‘Elves’: The New Danish Horror Series You Must Watch If You Hate Christmas

Halfway between Gremlins, the legend of the Krampus and a series of murky fantasies about the celebration, the show is a little surprise. Perhaps, it is more ambitious than effective, but it leaves no doubt that it is also a singular journey through the symbolic ones. What hides the snow, the garlands and pine trees? Elves it reveals it immediately because its purpose is not the mystery, but to extol the evil.

As strange as it may sound Elves It is not a historical review, but uses the common elements of Christmas to narrate something more somber. The nonexistent Danish island Aarmand is a snowy and timeless landscape. The script takes special care to look at the fictional from a gloomy angle. But beyond that, there is also a subtext of ironic mockery that holds up the story firmly. The endless landscape of this place that may or may not exist is also a fearsome fantasy. A direct questioning of what makes real – or not – what we believe or celebrate.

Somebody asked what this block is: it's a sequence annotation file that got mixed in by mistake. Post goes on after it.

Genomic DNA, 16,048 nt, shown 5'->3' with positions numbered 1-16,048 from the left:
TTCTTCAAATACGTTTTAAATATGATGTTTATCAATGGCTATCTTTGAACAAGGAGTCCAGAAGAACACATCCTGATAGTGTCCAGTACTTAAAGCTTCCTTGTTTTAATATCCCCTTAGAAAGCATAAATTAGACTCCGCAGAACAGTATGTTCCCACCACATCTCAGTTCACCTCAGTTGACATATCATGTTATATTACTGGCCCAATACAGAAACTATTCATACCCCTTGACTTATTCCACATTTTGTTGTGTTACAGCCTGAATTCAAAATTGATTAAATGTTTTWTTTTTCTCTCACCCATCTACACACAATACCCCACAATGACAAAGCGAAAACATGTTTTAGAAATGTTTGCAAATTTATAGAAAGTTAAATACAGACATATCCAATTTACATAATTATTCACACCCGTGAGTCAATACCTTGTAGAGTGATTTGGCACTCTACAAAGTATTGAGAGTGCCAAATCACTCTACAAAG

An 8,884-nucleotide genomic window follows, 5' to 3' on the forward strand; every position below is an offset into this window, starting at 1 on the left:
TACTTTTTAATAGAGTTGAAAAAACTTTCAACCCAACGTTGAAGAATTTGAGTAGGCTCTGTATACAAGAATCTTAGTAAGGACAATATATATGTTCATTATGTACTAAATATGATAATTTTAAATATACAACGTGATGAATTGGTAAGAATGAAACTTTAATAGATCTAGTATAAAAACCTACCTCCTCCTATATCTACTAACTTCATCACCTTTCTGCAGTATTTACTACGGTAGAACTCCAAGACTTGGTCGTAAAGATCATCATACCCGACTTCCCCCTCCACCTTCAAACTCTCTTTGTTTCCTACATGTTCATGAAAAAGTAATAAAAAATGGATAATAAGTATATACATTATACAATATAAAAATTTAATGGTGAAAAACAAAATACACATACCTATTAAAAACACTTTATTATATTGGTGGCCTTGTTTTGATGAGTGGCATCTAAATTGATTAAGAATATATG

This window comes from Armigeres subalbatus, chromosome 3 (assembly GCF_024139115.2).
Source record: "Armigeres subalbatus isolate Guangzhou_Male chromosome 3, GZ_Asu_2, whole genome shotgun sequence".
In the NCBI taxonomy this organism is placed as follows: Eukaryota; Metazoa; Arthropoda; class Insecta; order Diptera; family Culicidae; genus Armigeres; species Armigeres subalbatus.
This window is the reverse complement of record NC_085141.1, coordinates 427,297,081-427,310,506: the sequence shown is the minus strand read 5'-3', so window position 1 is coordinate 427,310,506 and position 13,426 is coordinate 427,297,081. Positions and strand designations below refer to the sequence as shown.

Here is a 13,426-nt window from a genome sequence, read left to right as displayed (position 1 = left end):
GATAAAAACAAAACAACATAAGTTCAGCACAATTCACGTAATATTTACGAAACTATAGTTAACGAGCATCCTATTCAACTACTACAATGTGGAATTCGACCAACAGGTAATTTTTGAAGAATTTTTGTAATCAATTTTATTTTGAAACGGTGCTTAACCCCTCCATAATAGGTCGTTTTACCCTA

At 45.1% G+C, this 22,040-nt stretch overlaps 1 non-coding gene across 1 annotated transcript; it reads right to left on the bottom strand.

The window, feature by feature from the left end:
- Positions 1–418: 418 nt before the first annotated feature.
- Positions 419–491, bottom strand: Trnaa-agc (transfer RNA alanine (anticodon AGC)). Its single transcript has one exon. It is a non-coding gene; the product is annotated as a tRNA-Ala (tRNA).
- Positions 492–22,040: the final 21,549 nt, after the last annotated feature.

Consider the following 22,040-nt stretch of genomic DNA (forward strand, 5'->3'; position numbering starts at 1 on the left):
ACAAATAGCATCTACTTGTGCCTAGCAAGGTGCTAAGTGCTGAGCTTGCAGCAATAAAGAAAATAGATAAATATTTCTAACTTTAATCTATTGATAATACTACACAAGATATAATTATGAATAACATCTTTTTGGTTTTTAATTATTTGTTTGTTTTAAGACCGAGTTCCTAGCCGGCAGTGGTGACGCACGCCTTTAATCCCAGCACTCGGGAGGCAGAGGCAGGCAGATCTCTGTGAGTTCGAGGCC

In fact, Elves bases most of its premise on subverting the idea of ​​the smiling little creatures that literature and cinema immortalized. In contrast and from its first scene, the series runs through a disturbing idea. What if everything you assume fictional ends up being real? Beyond that, the show questions the very fact of Christmas. And he does it without great metaphorical speeches or breaking down the idea of ​​the celebration. The program is a grotesque deformation of reality, terror turned into a violent little satire.

Elves, snow, pines and blood

Elves he plays with expectations and does it well. From a very explicit opening scene about how the script wishes to show its horrors, the story moves quickly. It is not by chance that the first vision of whatever lurks on the island, is invisible or rather, that it goes unnoticed. The plot takes special care to build a version about evil and the disturbing, on a small scale. But not for that reason is it less dangerous and lethal. AND It is the first chapter which makes it clear that there is much more to the snow And in the Christmas carols of what might be supposed.